Beautiful Lillie Pool is located above Grevillea Gorge (more on Grevillea below). Theoretically you can walk from one to the other but it isn't easy and hardly anyone does so. Lillie Pool is a lovely and peaceful place for relaxing and swimming.

Standing above Lillie PoolStanding above Lillie Pool

Swimming among the lilies at Lillie PoolSwimming among the lilies at Lillie Pool

And here we are walking towards the first pool of Grevillea Gorge:

Approaching Grevillea Gorge from the topApproaching Grevillea Gorge from the top

Grevillea Gorge, located 30km from the homestead, also consists of a series of pools, but most people access only the first:

The large and deep first pool of Grevillea GorgeThe large and deep first pool of Grevillea Gorge

A ladder is there to help you down, should you need it.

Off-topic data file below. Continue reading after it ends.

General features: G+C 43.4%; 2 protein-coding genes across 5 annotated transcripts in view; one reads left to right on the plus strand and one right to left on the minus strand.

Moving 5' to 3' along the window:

Climbing down to the first pool of Grevillea GorgeClimbing down to the first pool of Grevillea Gorge

But there is no ladder to get to the second pool...

Looking from the first pool down towards the second.Looking from the first pool down towards the second.

Climbing down to that can be a challenge... And you better not be scared of heights! Here is the drop that you have to climb down.

Please note that climbing down to the second pool is dangerous and definitely not encouraged by management!

The rock wall that connects the first and second pool.The rock wall that connects the first and second pool.

Here is a photo with someone in it, to give you an idea of the proportions:

Reaching the second poolReaching the second pool